The review concluded that Apple's services are "stuck in the slow lane" compared to Google Maps and Google Now:
Siri also struggles when it comes to finding businesses. Sure, she can identify the closest gas stations, and she knows mega-retailers like Starbucks and Target. But when I told her to go to my favorite coffee shop in my New Jersey hometown, she found it… in Limerick, Ireland. Google knew what I was talking about right away.

Google Now might have even guessed I wanted to go there, even before I searched. Culling information from your email, calendar and Web searches, Google’s prediction-based assistant swings into action when you plug your Android phone into an Android Auto-equipped car. In addition to displaying core information like weather and reminders, it anticipates your next destination.
Nevertheless, Stern described CarPlay as the future of in-car technology and said that, if she were in the market for a car right now, she would add Apple's in-car software to her want list. The full-length review is a worthwhile read and provides a side-by-side comparison of CarPlay's maps, messaging, music, voice control and home screen features with Google's rival in-dash system Android Auto.

Article Link: CarPlay Praised as Wider Rollout Begins, but Lacks Smarts of Google Maps and Google Now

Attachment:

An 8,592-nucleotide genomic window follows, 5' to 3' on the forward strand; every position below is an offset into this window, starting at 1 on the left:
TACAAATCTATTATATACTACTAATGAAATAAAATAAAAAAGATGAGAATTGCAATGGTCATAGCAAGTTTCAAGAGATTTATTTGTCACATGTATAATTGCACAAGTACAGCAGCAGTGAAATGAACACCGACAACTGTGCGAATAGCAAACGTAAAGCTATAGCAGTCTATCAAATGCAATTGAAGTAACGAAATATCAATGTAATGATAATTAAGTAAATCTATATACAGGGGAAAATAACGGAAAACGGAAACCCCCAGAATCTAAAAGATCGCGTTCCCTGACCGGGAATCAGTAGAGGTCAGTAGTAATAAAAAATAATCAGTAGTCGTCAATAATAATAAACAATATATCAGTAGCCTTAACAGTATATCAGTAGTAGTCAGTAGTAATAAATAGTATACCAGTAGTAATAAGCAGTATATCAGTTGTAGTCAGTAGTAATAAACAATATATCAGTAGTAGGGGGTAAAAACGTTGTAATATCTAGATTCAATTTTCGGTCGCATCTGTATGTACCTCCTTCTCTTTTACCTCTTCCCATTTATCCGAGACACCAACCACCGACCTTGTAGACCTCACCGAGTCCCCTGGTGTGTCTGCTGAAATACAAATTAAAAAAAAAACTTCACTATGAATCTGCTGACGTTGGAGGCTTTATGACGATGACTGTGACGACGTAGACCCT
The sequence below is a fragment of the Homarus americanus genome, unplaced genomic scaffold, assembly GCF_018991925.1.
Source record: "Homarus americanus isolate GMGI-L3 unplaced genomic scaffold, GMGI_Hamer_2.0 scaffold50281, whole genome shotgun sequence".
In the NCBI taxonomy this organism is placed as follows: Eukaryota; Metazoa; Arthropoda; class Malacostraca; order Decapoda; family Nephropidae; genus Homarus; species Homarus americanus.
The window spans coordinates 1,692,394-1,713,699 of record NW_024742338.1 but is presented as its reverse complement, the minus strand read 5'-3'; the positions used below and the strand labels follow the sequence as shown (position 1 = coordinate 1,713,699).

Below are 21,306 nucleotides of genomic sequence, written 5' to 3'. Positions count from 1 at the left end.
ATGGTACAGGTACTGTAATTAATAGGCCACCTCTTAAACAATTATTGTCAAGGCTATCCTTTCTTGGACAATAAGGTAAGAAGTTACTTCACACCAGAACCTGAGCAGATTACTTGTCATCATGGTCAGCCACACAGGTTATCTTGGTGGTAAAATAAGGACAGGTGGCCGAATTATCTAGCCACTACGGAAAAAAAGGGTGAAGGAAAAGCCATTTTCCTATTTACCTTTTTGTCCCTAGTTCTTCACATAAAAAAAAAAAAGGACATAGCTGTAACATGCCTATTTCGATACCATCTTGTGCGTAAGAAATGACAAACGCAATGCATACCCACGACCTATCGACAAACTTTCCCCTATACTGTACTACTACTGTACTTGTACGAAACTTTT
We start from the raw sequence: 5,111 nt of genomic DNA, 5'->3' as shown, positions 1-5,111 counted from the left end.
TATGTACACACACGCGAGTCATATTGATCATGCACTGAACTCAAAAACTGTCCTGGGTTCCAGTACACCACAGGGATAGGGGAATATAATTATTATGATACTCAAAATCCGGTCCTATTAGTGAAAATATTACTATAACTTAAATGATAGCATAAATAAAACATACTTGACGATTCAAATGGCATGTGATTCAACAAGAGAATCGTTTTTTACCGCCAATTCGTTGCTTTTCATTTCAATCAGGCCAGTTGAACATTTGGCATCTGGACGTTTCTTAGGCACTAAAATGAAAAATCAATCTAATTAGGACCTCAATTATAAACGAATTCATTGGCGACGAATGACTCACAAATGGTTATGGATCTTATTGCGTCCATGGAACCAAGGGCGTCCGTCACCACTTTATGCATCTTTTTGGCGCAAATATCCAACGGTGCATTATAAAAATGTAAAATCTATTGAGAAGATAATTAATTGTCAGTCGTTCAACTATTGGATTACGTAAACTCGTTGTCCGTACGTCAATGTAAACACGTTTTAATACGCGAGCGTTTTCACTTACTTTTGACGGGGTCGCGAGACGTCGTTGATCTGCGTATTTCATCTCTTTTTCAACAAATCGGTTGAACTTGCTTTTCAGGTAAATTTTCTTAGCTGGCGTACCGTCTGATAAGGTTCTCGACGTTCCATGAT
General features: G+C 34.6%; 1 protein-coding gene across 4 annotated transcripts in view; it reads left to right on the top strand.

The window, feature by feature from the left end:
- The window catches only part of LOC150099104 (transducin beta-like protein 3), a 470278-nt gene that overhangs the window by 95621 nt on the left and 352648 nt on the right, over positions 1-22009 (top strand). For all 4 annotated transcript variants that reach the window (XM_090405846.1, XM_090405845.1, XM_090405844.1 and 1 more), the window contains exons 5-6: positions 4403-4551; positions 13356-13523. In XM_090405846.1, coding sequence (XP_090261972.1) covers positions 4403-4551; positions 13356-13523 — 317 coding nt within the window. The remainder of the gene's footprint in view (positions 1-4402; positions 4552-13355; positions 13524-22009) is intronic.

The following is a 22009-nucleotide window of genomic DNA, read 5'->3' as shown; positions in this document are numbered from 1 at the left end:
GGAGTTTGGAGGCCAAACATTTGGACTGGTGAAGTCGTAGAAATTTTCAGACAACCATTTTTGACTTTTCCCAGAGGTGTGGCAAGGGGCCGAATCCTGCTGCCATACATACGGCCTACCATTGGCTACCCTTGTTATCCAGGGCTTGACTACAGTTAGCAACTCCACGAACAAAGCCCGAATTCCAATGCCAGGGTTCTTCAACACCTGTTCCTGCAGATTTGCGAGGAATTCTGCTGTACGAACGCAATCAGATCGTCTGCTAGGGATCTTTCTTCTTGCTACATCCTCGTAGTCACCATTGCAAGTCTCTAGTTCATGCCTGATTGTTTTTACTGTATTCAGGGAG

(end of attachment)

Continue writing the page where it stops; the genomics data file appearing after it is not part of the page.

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bassrock

macrumors newbie
Oct 21, 2008
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San Jose
In my opinion the tab bar interface of Android Auto is a lot easier to navigate than the home button, new app interface of CarPlay. The home screen of the apps is nice on iPad and iPhone, but I think it is the wrong approach for the car and Android Auto has it right.

Also Android Auto, is more colorful which looks a step forward then the interface of CarPlay which looks like a step backward to the original iPhone before backgrounds were allowed.
 
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cariacou

macrumors 6502a
Jul 21, 2010
505
428
my ipad mini on the dashboard is just as good for $200 and can get upgraded every year for a modest price...

- - - - - - - - - - - -
for people who claimed carplay will be just as easy to update: